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The University of Wisconsin Oshkosh Earth Charter Community Summit kicks off today with a month of speakers and panels focused on building a sustainable future.

The Earth Charter values include respect and care for the community of life; ecological integrity; social and economic justice; and democracy, nonviolence and peace.

The month includes events for Indigenous People’s Day, a panel of youth activists working at the intersection of climate change and racial justice and a “grand finale” talk by labor activist Dolores Huerta.

“Sustainability is one of our foundational elements at UW Oshkosh and we rightly take pride in what we have achieved so far in terms of bringing sustainability into our teaching, research and campus operations,” said Stephanie Spehar, UWO Sustainability Institute for Regional Transformations (SIRT) director and associate anthropology professor. “However we can always do better and the Earth Charter Community Summit is an opportunity for us to really reflect on what it means to make our institutions sustainable, what it would take to create a more sustainable world and to recommit ourselves…to doing what’s necessary.”

Earth Charter video

“As a way of kicking off the summit, please watch the video of various members of our campus community―including the chancellor―reading the preamble of the Earth Charter,” Spehar said.

Brad Spanbauer, associate biology lecturer and campus sustainability officer, and student intern Abby Bullard, created the video.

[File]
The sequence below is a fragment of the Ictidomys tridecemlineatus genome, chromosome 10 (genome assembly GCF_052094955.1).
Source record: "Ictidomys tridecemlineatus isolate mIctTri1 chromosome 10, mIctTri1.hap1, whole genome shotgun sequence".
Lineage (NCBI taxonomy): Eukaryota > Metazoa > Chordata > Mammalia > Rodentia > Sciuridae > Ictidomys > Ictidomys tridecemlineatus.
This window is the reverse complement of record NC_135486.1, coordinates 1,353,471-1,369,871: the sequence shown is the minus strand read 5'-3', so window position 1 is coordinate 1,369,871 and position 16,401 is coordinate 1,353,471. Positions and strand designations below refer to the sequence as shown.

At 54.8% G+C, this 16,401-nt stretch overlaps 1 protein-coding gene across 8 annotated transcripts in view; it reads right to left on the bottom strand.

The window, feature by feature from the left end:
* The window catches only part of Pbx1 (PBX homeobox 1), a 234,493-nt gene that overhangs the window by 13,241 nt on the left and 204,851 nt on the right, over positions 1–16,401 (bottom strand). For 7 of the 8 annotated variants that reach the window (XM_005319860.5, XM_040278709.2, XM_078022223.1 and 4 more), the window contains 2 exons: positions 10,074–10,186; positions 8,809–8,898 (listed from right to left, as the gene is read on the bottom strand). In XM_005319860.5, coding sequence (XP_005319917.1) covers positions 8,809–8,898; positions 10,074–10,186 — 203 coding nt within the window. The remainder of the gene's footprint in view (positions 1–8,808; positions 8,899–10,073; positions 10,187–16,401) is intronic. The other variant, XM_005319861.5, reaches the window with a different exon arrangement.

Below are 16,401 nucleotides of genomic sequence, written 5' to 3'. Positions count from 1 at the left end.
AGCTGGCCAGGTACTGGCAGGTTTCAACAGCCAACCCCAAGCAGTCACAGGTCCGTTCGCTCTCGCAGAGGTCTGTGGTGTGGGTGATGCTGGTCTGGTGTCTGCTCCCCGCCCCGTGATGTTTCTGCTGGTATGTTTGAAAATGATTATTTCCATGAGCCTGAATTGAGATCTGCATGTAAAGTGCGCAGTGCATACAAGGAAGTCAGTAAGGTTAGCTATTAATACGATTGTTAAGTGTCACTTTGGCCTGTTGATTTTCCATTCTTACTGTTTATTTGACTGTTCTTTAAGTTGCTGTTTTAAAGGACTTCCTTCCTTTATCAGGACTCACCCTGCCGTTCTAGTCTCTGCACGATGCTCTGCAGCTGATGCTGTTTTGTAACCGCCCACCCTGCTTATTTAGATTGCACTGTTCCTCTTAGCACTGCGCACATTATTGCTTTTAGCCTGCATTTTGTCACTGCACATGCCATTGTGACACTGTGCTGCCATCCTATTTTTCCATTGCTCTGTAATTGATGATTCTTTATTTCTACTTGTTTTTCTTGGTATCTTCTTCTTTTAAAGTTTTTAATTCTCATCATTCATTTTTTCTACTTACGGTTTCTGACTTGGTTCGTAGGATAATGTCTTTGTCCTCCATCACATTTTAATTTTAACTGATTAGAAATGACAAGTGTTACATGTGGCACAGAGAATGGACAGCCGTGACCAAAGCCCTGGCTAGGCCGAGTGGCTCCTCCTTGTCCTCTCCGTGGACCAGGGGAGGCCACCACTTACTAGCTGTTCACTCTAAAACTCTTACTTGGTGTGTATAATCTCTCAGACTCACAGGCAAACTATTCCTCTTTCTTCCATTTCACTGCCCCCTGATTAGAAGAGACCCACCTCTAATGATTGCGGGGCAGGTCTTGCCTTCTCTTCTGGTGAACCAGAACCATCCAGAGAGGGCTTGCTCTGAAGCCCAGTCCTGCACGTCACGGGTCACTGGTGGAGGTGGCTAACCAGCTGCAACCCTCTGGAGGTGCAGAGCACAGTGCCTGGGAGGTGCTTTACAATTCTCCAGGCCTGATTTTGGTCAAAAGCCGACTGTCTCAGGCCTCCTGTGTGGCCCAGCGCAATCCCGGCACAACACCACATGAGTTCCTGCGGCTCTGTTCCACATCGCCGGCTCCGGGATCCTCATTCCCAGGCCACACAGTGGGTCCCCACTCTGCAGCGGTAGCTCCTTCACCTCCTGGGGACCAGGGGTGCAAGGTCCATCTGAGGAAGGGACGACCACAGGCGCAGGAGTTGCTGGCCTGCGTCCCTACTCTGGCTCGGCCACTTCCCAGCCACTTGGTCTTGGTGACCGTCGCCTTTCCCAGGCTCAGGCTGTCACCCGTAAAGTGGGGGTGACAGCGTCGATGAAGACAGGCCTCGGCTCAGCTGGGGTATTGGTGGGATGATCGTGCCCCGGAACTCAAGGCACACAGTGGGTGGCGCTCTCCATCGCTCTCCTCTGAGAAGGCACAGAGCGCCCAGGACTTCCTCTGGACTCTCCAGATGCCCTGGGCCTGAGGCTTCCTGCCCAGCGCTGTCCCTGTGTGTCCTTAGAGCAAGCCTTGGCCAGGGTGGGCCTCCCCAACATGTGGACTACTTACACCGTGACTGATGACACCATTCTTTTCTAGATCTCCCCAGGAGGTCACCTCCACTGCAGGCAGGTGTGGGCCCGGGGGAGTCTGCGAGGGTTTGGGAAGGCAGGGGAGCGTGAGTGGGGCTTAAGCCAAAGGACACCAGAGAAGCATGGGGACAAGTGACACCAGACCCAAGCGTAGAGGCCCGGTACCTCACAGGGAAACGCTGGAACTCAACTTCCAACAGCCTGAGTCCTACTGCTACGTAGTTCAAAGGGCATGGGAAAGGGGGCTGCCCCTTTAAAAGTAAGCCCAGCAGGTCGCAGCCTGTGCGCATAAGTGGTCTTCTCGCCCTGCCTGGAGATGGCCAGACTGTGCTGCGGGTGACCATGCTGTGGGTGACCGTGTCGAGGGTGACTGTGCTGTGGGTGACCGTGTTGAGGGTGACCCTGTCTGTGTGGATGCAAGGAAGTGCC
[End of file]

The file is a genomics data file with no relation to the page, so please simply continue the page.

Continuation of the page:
Forever Gone

Earth Charter 2020 kicks off with a special keynote lecture from 4:30-6 p.m.

Link to attend

J. Drew Lanham, ornithologist and wildlife ecologist at Clemson University, is the author of award-winning The Home Place: Memoirs of a Colored Man’s Love Affair with Nature.

Lanham is birder, naturalist and hunter/conservationist who published essays and poetry in Orion, Audubon, Flycatcher and Wilderness and in several anthologies.

In his piece for Orion magazine, Lanham discusses how the history of the decline of the Carolina parakeet and other bird species, the loss of landscapes, the history of enslavement and mistreatment of Black people in the U.S. are all tied together.

“Human trade and trafficking; genocide; driving other creatures to extinction―it is all built on a corrupt human belief that some are worthier than others,” he said.

A distinguished professor of wildlife ecology and master teacher at Clemson University, he and his family live in upstate South Carolina―”a soaring hawk’s downhill glide from the southern Appalachian escarpment that the Cherokee once called the Blue Wall.”

The keynote discussion is sponsored by the UWO anthropology and global religions and cultures departments.

Check here for the full Earth Charter agenda for the month of October.

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